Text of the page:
Evidence was sparse for a role in DLB of repeat expansions in the C9ORF72 gene. One hundred patients showed no repeat expansion, despite a high prevalence of psychotic features. However, expansions were detected in two patients. The clinical picture in one was compounded by a previous vascular event. In the other, clinical features were not entirely typical. Psychotic features were transient. Performance fluctuations might feasibly have been products of distractibility. Neither patient had pathological confirmation of diagnosis. The question arises whether the clinical diagnosis of DLB was correct.

Neither patient had notable personality or behavioural change to suggest FTD. The posterior hemisphere imaging changes in one patient and generalised atrophy in the other would favour DLB rather than FTD. It is unclear whether C9ORF72 repeat expansions are fully penetrant or might be unrelated to the disease process. However, attention has previously been drawn to a phenotype of FTD that mimics DLB.5 The possibility exists that the two patients are further rare examples of TDP-43 proteinopathy, presenting with a DLB rather than FTD clinical phenotype.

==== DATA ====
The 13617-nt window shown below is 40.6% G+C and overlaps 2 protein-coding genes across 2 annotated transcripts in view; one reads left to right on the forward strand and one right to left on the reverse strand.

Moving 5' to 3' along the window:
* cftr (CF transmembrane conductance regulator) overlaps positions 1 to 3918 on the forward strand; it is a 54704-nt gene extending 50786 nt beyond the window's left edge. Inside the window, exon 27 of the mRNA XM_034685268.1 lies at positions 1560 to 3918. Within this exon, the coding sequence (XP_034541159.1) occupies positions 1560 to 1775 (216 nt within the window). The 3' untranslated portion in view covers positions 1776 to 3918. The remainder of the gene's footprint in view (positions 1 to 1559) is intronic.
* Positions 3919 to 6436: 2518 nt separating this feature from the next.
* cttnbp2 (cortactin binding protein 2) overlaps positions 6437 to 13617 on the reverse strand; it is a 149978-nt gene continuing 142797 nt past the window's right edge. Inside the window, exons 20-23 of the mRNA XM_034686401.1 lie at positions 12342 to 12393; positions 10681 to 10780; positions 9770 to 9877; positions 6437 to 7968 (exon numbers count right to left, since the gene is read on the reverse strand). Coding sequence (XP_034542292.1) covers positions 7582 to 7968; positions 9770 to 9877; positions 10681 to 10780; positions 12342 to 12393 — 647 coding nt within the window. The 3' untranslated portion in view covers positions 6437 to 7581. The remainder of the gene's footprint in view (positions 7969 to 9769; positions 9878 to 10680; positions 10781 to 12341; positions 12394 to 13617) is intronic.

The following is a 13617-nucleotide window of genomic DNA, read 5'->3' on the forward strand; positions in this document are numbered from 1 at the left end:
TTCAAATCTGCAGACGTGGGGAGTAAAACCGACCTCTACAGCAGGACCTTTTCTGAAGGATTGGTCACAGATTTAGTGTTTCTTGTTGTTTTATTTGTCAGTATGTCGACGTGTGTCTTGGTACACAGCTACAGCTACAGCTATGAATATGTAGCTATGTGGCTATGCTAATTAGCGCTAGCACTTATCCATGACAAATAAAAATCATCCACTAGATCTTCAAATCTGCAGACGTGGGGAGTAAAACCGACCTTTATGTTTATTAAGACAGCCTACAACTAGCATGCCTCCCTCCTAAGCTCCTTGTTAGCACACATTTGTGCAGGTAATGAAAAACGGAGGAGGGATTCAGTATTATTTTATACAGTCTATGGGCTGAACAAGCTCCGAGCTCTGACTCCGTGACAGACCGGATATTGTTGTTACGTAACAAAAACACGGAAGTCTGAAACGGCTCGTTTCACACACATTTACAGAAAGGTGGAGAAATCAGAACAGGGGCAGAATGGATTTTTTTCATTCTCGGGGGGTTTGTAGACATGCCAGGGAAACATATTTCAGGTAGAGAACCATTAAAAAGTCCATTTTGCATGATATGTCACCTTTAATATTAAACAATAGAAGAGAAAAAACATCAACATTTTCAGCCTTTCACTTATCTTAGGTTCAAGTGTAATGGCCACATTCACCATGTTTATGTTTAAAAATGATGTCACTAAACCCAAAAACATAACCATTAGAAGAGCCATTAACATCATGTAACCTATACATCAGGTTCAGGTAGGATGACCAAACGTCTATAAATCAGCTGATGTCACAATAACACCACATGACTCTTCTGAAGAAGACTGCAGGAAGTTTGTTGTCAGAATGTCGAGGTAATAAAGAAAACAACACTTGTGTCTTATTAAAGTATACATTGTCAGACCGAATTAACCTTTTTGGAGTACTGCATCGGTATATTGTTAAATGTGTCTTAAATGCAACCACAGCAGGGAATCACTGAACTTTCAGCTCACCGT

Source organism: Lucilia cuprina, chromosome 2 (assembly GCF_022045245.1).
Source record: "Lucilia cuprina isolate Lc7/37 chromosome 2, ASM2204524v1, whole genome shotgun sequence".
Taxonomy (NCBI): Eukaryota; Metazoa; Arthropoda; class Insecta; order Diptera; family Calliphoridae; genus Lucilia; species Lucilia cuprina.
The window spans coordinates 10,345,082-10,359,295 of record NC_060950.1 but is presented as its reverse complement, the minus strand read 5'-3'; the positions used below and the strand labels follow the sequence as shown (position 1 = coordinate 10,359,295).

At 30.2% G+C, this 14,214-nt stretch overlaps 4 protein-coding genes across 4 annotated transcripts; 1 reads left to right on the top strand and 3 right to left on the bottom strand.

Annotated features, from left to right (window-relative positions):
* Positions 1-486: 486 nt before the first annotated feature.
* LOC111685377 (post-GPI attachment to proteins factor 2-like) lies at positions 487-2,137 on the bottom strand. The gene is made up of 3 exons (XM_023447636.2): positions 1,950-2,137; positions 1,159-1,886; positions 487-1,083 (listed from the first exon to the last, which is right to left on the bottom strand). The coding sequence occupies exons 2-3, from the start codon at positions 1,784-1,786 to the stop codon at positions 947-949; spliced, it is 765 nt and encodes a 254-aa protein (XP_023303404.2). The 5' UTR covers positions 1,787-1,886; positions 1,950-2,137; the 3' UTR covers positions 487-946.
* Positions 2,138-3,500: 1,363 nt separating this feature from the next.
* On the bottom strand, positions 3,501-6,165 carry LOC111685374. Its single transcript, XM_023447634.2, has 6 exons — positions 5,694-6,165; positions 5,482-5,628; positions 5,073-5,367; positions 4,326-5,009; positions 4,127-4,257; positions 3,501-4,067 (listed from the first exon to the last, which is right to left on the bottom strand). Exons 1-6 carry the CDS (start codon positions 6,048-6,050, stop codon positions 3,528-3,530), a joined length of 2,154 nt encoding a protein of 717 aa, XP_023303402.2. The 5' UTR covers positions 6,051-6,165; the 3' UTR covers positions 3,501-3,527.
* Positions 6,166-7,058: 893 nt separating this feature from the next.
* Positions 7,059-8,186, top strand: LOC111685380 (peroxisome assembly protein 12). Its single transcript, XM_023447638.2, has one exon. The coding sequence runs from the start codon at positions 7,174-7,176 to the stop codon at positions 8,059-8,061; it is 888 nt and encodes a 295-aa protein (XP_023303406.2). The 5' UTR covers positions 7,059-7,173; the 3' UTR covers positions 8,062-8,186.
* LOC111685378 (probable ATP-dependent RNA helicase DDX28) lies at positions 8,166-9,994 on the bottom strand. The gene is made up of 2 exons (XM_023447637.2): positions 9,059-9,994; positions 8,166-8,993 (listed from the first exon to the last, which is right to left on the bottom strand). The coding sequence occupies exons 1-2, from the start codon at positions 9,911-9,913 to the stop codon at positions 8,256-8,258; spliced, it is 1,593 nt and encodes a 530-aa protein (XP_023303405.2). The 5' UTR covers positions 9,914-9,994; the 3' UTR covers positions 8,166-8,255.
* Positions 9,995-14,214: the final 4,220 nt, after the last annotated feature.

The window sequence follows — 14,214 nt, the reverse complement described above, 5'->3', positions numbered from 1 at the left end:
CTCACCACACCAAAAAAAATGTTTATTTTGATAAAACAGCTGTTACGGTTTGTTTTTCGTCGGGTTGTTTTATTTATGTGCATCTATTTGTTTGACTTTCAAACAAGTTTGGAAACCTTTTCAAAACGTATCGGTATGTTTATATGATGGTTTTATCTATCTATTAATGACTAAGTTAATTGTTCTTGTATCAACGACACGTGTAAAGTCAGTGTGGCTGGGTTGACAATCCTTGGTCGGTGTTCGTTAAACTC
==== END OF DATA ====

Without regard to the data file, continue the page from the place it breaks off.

In this study of DLB, visual hallucinations predictably predominated over delusions. By contrast, psychotic features associated with C9ORF72 repeat expansions, consist predominantly of delusions, particularly of a paranoid and somatoform type.4 This clinical distinction might suggest a different underlying neurobiological substrate.

In conclusion, C9ORF72 repeat expansions are not a major determinant of the psychotic features of DLB. However, the findings do not rule out the possibility that C9ORF72 repeat expansions can be associated with DLB. Alternatively, FTD may occasionally present as a more ‘posterior hemisphere’ disorder than previously thought, with clinical features resembling DLB. Repeat expansions in C9ORF72 may be a predictor of such atypical forms of FTD.



  • Funding The work was supported by the Medical Research Council (MRC G0701441), the Bill Edmonds bequest and the Manchester Neurological Research Trust.

  • Competing interests None.

  • Ethics approval Ethics approval was provided by Oldham Local Research Ethics Committee.

  • Provenance and peer review Not commissioned; externally peer reviewed.